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5 Responses to Confessing My Creative Sins, Pt. 2.5

  1. Steve says:

    More power to ya! I’m glad you didn’t let go of the creativity that God gave you – he doesn’t give gifts for nothing!

    I just wonder, is the “published” piece of your dream also tied to the acceptance of others, or can your God-given creativity find fulfillment without an editor’s acceptance?

    • Steeeeeeeve! Great to see you here! Thank you for commenting. :)

      I love that you asked this question. The fact of an editor’s acceptance/rejection is definitely something every writer has to consider at some point — provided, of course, that the writer in question intends to publish.

      I have always intended to publish, one way or the other. Not because I need an editor’s acceptance or the “acclaim” of fans, but simply because for me, being a storyteller means having an audience to whom I can tell my stories. The need to publish is inherent in the nature of the gift. In order to be a storyteller, I must have someone to whom I tell my stories.

      Though my family and friends make a good audience, they’re not my true target audience. To reach my target audience, I must put my work out into the world. Putting my work out into the world means getting it edited. So, yes, the editor’s eventual acceptance of my work is crucial, and I cannot find fulfillment without it.

      But my need for an editor’s approval is very different from my addiction to approval within my personal life. When I seek approval within my personal life, when I seek to satisfy that addiction, I’m abandoning the God-given creativity. I’m selling out.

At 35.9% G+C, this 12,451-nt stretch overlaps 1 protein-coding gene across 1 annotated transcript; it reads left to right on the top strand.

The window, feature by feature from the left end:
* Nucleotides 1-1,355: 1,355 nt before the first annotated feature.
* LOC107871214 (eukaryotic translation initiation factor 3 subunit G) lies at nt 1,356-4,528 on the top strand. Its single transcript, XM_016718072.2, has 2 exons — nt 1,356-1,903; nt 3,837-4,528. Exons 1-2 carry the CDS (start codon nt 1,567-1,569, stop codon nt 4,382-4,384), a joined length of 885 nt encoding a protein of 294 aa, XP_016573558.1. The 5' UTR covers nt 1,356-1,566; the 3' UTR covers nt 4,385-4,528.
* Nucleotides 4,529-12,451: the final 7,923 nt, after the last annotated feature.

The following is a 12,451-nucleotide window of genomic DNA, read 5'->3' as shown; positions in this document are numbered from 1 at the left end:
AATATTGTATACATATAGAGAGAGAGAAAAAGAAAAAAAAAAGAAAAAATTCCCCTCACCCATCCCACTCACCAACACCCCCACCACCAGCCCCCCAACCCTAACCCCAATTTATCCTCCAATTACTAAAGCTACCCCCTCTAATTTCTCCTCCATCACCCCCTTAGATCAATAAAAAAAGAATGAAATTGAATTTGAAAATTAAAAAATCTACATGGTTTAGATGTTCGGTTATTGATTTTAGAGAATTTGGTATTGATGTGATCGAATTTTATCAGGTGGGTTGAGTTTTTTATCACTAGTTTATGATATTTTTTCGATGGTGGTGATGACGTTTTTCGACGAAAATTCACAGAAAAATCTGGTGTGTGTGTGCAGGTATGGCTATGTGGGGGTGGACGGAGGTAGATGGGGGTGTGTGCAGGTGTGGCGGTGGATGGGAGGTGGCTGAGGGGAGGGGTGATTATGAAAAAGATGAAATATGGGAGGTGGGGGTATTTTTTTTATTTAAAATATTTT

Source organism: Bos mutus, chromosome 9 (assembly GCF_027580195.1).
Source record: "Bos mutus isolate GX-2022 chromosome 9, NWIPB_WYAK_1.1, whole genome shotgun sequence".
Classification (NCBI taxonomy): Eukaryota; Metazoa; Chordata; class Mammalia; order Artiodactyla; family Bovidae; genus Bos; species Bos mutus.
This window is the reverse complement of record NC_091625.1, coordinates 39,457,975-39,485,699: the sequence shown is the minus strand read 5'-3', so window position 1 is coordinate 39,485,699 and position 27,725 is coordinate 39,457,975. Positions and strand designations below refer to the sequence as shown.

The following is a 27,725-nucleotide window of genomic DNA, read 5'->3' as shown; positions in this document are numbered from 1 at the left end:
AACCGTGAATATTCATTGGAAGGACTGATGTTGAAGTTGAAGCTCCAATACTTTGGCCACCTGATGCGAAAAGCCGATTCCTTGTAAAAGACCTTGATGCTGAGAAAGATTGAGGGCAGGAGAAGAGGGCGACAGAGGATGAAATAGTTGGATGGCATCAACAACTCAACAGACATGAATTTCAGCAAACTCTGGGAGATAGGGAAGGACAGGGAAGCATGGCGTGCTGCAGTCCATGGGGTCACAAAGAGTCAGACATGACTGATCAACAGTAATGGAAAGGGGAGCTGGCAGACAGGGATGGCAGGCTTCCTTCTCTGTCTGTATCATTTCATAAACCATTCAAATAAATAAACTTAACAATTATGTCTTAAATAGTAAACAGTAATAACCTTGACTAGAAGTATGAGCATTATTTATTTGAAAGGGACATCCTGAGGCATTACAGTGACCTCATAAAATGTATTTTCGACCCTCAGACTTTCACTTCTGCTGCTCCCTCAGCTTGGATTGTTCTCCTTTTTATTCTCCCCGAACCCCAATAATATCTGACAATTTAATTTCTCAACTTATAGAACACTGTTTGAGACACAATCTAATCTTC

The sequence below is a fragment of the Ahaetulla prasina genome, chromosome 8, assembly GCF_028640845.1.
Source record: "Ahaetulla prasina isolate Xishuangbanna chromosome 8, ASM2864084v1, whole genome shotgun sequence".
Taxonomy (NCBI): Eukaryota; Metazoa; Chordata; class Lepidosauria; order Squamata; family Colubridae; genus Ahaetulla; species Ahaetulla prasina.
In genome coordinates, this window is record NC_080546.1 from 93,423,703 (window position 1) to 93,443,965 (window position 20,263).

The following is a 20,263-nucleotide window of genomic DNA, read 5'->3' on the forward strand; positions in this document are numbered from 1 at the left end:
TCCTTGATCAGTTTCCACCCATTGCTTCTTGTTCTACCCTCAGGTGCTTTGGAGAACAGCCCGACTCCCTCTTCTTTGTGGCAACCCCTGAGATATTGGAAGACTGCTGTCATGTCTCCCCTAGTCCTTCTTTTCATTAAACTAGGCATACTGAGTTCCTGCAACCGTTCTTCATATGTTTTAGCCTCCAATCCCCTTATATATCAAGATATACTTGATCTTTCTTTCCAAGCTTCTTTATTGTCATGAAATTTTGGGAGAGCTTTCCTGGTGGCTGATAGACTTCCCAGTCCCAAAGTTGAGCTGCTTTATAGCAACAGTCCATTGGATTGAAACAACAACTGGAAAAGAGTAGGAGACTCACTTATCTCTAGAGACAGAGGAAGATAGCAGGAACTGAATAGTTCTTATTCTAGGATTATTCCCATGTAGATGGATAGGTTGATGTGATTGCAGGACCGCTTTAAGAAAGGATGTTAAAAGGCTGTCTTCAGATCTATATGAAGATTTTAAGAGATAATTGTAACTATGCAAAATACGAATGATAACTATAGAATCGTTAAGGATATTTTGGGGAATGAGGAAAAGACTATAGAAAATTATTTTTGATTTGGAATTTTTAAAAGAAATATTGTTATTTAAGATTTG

But when I seek an editor’s approval, I’m asking the editor to help me identify and make the necessary changes so that the work can eventually reach the target audience. In this case, I’m fulfilling the God-given creativity.

      In order to fulfill the true potential of the God-given creativity (culminating in the telling of my tale to the target audience), I must have the editor’s help and, in the final analysis, the editor’s approval. The work is not complete until the telling-to-target-audience has taken place.

      So, yes: the fulfillment of my dream is tied to the acceptance of others — but only in a way that is natural and right and beneficial.

      My addiction to approval is a bottomless pit.

      But my need for editorial acceptance is just another step toward the pinnacle.

      • Steve says:

        Aaaaaaah, okay – that makes sense. It’s not about “please validate me” but rather “please help me be better”

        Makes sense.

        Oh – and I’m glad to be here as well :-) Glad you’re blogging.

        • Me too!!! It took almost a year, but Aaron finally talked me into it…and I’ll freely admit that he was right. I should’ve been doing this all along. ;)

          And Steve — your summary of “please help me be better” vs. “please validate me” is what I should’ve said in the first place. Thanks for condensing my long explanation into something so succinct. I like it! : )

  2. [...] If you want to read more about how I came to these conclusions — if you want to see me bare the darkest times of my soul — my Creative Confessions are here. [...]

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